Arangetram: Manasvi (Manu) Gunnala
Sripriya Natarajan Moorthy
An arangetram is a Bharatha Natyam dancer’s first opportunity to showcase her command over movement, expression and stamina—both physical and mental. An arangetram has even greater significance when the dancer is her guru’s first student to be presented on stage. Manasvi (Manu) Gunnala, disciple of Smt. Kalpana Balachundhar, director of Chandra School of Dance in Lexington, MA, did great credit to herself, her guru and her chosen art form in her debut solo performance on July 4, 2015 at the Chinmaya Mission Center, Andover, Massachusetts. Manu reflected her guru’s influence not only in her graceful, controlled movements and admirable expressions, but also in her dedication and humble devotion to a divine art form.(Smt. Sripriya Natarajan Moorthy is director of Abhinaya Natya Sala in Framingham, MA. )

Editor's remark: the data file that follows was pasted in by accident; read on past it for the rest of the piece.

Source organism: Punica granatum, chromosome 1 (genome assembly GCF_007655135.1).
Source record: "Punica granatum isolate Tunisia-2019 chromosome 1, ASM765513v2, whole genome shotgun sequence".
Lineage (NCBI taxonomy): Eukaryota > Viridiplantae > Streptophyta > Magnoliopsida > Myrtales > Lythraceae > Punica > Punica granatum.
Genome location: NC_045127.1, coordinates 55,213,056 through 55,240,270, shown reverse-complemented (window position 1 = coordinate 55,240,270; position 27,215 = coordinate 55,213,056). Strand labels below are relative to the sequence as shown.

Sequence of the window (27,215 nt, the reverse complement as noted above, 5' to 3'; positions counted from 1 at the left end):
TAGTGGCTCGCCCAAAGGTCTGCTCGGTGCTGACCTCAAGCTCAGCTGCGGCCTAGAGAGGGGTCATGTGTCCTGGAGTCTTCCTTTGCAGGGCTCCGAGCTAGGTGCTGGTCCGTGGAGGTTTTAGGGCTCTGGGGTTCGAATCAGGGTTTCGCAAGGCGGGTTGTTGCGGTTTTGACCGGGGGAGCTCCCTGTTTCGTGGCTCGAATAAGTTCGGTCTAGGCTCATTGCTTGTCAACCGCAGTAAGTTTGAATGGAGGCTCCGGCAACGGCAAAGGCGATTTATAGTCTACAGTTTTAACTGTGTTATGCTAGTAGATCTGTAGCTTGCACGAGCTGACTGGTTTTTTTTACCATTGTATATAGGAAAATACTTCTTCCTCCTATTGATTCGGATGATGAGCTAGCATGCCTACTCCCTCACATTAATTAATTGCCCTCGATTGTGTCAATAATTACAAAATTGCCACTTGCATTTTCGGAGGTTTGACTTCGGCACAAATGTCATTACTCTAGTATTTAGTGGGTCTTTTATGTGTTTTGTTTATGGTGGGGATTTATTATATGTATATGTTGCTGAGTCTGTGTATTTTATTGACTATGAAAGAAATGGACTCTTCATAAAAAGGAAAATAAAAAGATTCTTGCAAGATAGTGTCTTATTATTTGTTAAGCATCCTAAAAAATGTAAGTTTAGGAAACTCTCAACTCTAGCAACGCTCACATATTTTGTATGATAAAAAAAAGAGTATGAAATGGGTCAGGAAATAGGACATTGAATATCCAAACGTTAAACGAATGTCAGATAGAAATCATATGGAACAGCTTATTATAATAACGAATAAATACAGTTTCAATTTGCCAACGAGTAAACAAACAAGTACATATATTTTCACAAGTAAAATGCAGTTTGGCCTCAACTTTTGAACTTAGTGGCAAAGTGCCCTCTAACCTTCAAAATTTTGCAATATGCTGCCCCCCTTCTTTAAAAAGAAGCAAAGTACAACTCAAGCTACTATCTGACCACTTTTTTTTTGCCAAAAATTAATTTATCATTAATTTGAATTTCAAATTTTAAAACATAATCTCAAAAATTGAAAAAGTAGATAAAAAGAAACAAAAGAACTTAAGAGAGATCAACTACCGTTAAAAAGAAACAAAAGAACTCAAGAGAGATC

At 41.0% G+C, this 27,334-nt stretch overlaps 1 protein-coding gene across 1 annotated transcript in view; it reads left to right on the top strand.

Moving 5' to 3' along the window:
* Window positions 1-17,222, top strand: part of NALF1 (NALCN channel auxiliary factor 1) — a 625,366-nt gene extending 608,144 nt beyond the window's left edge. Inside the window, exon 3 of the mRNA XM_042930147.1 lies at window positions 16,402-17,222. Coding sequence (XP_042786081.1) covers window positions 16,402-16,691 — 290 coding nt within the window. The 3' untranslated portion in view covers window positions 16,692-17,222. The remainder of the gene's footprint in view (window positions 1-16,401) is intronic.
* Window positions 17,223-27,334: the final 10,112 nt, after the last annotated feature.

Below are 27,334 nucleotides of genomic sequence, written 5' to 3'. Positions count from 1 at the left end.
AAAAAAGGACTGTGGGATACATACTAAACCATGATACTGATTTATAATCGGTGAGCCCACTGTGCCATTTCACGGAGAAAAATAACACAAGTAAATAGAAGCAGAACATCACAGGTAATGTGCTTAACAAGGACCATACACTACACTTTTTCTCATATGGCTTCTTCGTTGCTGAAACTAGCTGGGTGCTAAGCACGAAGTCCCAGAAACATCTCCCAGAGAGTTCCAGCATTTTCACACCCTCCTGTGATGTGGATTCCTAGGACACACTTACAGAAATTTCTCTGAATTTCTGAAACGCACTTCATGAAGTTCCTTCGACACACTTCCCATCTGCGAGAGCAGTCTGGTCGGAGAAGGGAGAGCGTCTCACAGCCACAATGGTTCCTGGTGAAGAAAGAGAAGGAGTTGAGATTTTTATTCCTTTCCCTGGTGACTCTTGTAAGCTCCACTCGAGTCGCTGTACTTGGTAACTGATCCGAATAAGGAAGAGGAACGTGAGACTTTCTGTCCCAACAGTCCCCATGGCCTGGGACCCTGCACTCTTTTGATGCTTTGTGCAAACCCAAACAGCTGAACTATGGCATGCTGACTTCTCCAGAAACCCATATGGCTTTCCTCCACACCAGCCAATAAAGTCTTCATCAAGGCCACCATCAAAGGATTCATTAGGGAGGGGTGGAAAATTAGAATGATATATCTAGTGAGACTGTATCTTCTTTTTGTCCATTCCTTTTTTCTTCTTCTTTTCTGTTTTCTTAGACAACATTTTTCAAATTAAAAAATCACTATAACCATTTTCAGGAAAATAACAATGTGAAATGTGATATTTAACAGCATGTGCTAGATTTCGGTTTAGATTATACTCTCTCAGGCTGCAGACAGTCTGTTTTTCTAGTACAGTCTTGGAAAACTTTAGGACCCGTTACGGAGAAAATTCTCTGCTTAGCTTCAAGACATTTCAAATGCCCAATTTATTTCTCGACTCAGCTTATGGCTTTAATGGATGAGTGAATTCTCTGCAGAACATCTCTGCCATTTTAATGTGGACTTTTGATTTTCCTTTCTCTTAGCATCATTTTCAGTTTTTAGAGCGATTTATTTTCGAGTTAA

Manu, a rising sophomore at Lexington High School, made her stage entrance with a radiant smile and confident posture that would mark her entire debut program. In her first piece, a pushpanjali and sloka on Lord Ganapathi, in ragam Gowlai, set to Adi thalam, composed by Sri Madurai R. Muralidharan, Manu demonstrated her strong footwork, steady aramandi and balance, crisp mudras, precise eye movements and graceful body movements and alignments. Her fount of energy was evident in her immediate and tireless transition to a nimble alarippu in ragam Nattai, set to Rupaka thalam. With these first pieces, Manu set the expectation for a graceful, energetic, well-executed program. She did not disappoint. In her next piece, a fast-paced jathiswaram in ragam Vasantha, set to Rupaka thalam, Manu continued to showcase her strong nritta (pure dance) skills honed over seven years of training under Smt. Kalpana.